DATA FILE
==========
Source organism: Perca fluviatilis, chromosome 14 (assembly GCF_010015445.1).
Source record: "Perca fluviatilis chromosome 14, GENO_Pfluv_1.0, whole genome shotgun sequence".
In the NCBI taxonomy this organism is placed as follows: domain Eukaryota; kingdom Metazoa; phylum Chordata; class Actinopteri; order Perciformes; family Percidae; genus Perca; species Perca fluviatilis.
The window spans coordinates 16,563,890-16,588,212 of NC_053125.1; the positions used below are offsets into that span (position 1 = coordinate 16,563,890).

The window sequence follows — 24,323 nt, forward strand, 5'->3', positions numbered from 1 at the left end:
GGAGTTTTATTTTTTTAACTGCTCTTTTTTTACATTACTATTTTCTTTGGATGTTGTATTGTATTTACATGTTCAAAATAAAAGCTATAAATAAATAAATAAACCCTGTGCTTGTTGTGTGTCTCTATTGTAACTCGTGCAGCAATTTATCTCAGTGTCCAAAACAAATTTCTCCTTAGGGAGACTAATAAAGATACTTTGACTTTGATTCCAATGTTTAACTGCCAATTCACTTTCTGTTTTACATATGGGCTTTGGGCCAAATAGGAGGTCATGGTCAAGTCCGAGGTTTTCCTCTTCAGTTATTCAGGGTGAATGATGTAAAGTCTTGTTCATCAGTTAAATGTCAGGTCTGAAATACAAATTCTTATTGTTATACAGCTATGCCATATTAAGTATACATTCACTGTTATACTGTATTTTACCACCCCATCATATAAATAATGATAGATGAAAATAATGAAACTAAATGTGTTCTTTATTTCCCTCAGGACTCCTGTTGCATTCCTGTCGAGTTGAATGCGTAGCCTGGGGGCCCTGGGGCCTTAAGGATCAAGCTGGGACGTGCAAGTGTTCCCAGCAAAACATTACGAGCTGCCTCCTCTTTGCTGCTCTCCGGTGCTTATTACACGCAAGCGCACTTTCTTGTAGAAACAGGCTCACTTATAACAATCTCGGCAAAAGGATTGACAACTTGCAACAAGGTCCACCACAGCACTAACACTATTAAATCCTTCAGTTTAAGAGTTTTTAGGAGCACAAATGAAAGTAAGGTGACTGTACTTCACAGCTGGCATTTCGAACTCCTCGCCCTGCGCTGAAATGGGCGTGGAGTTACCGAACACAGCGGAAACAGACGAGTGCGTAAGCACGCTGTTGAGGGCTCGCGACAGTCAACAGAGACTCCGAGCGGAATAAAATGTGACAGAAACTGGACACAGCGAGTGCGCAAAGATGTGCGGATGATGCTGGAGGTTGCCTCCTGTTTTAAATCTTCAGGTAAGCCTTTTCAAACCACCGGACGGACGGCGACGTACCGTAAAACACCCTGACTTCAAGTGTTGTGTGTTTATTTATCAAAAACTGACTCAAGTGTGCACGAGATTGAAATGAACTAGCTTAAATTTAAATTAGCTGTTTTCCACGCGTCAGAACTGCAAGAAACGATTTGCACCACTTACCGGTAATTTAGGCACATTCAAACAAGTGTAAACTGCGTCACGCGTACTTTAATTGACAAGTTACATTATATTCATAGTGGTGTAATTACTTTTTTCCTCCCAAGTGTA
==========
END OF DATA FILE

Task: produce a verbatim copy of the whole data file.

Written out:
Source organism: Perca fluviatilis, chromosome 14 (assembly GCF_010015445.1).
Source record: "Perca fluviatilis chromosome 14, GENO_Pfluv_1.0, whole genome shotgun sequence".
In the NCBI taxonomy this organism is placed as follows: domain Eukaryota; kingdom Metazoa; phylum Chordata; class Actinopteri; order Perciformes; family Percidae; genus Perca; species Perca fluviatilis.
The window spans coordinates 16,563,890-16,588,212 of NC_053125.1; the positions used below are offsets into that span (position 1 = coordinate 16,563,890).

The window sequence follows — 24,323 nt, forward strand, 5'->3', positions numbered from 1 at the left end:
GGAGTTTTATTTTTTTAACTGCTCTTTTTTTACATTACTATTTTCTTTGGATGTTGTATTGTATTTACATGTTCAAAATAAAAGCTATAAATAAATAAATAAACCCTGTGCTTGTTGTGTGTCTCTATTGTAACTCGTGCAGCAATTTATCTCAGTGTCCAAAACAAATTTCTCCTTAGGGAGACTAATAAAGATACTTTGACTTTGATTCCAATGTTTAACTGCCAATTCACTTTCTGTTTTACATATGGGCTTTGGGCCAAATAGGAGGTCATGGTCAAGTCCGAGGTTTTCCTCTTCAGTTATTCAGGGTGAATGATGTAAAGTCTTGTTCATCAGTTAAATGTCAGGTCTGAAATACAAATTCTTATTGTTATACAGCTATGCCATATTAAGTATACATTCACTGTTATACTGTATTTTACCACCCCATCATATAAATAATGATAGATGAAAATAATGAAACTAAATGTGTTCTTTATTTCCCTCAGGACTCCTGTTGCATTCCTGTCGAGTTGAATGCGTAGCCTGGGGGCCCTGGGGCCTTAAGGATCAAGCTGGGACGTGCAAGTGTTCCCAGCAAAACATTACGAGCTGCCTCCTCTTTGCTGCTCTCCGGTGCTTATTACACGCAAGCGCACTTTCTTGTAGAAACAGGCTCACTTATAACAATCTCGGCAAAAGGATTGACAACTTGCAACAAGGTCCACCACAGCACTAACACTATTAAATCCTTCAGTTTAAGAGTTTTTAGGAGCACAAATGAAAGTAAGGTGACTGTACTTCACAGCTGGCATTTCGAACTCCTCGCCCTGCGCTGAAATGGGCGTGGAGTTACCGAACACAGCGGAAACAGACGAGTGCGTAAGCACGCTGTTGAGGGCTCGCGACAGTCAACAGAGACTCCGAGCGGAATAAAATGTGACAGAAACTGGACACAGCGAGTGCGCAAAGATGTGCGGATGATGCTGGAGGTTGCCTCCTGTTTTAAATCTTCAGGTAAGCCTTTTCAAACCACCGGACGGACGGCGACGTACCGTAAAACACCCTGACTTCAAGTGTTGTGTGTTTATTTATCAAAAACTGACTCAAGTGTGCACGAGATTGAAATGAACTAGCTTAAATTTAAATTAGCTGTTTTCCACGCGTCAGAACTGCAAGAAACGATTTGCACCACTTACCGGTAATTTAGGCACATTCAAACAAGTGTAAACTGCGTCACGCGTACTTTAATTGACAAGTTACATTATATTCATAGTGGTGTAATTACTTTTTTCCTCCCAAGTGTA